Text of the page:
PubMed
15.
van Doorn  RScheffer  EWillemze  R Follicular mycosis fungoides, a distinct disease entity with or without associated follicular mucinosis: a clinicopathologic and follow-up study of 51 patients. Arch Dermatol20021382191198
PubMed
Study
December 2009

Applicability and Prognostic Value of the New TNM Classification System in 135 Patients With Primary Cutaneous Anaplastic Large Cell Lymphoma

Author Affiliations

Author Affiliations: Department of Dermatology, Leiden University Medical Center, Leiden, the Netherlands.

Arch Dermatol. 2009;145(12):1399-1404. doi:10.1001/archdermatol.2009.280
Abstract

Objectives  To test the applicability and prognostic value of the new TNM classification system for primary cutaneous lymphomas other than mycosis fungoides and Sézary syndrome in patients with primary cutaneous anaplastic large cell lymphoma (C-ALCL) and to evaluate the prognostic significance of other clinical variables, in particular the site of presentation.

Design  Retrospective cohort analysis.

Setting  Dutch Cutaneous Lymphoma Group database.

Patients  One hundred thirty-five patients with C-ALCL.

Main Outcome Measures  Clinical variables, including T category and site of presentation.

Results  Eighty patients (59.3%) presented with T1 disease, 37 (27.4%) with T2 disease, and 18 (13.3%) with T3 disease. Median follow-up was 56 months (range, 11-288 months). Five-year disease-specific survival (DSS) was 93% for T1 disease, 93% for T2 disease, and 77% for T3 disease (P = .19). Patients with skin lesions on a leg had reduced 5-year DSS compared with lesions on other sites (82% for leg vs 95% for head and neck, 96% for trunk, and 95% for arm; P = .23). Patients with leg involvement (n = 32) had significantly worse 5-year DSS than did patients without leg involvement (n = 103; 76% vs 96%; P = .03 after adjustment for T category).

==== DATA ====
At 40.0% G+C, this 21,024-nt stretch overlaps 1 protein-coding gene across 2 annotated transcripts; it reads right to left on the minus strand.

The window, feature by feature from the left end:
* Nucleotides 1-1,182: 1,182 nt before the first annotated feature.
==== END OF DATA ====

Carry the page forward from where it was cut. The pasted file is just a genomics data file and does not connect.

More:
Conclusions  The new TNM system can be applied well to patients with C-ALCL and may provide prognostic information, in particular when combined with site of presentation. Patients with T2 or T3 disease with skin lesions on the leg may have reduced survival and require close surveillance during follow-up.

Primary cutaneous anaplastic large cell lymphoma (C-ALCL) is a non-Hodgkin lymphoma of T-cell origin that presents in the skin without evidence of extracutaneous disease at the time of diagnosis. It is characterized by large cells with an anaplastic, pleomorphic, or immunoblastic cytomorphologic presentation and by expression of the CD30 antigen by more than 75% of the tumor cells.1 Patients with C-ALCL show overlapping clinical, histologic, and immunophenotypical features with lymphomatoid papulosis that together form a spectrum of disease collectively designed as primary cutaneous CD30-positive lymphoproliferative disorders.2 Distinction between C-ALCL and lymphomatoid papulosis is based on a combination of clinical, histologic, and immunophenotypical criteria.3 Primary C-ALCL is regarded as an indolent type of cutaneous T-cell lymphoma, as illustrated by several large studies35 showing 10-year disease-specific survival (DSS) of approximately 90% and 10-year overall survival of approximately 75%. Risk factors that predict an unfavorable course, occurring in few patients with C-ALCL, are largely unknown. However, several studies3,68 have suggested that ages older than 60 years, absence of spontaneous remission, and presentation with multifocal skin lesions may correlate with reduced survival. Moreover, extensive single-limb involvement and localization on the head and neck have been associated with a less favorable prognosis.4,9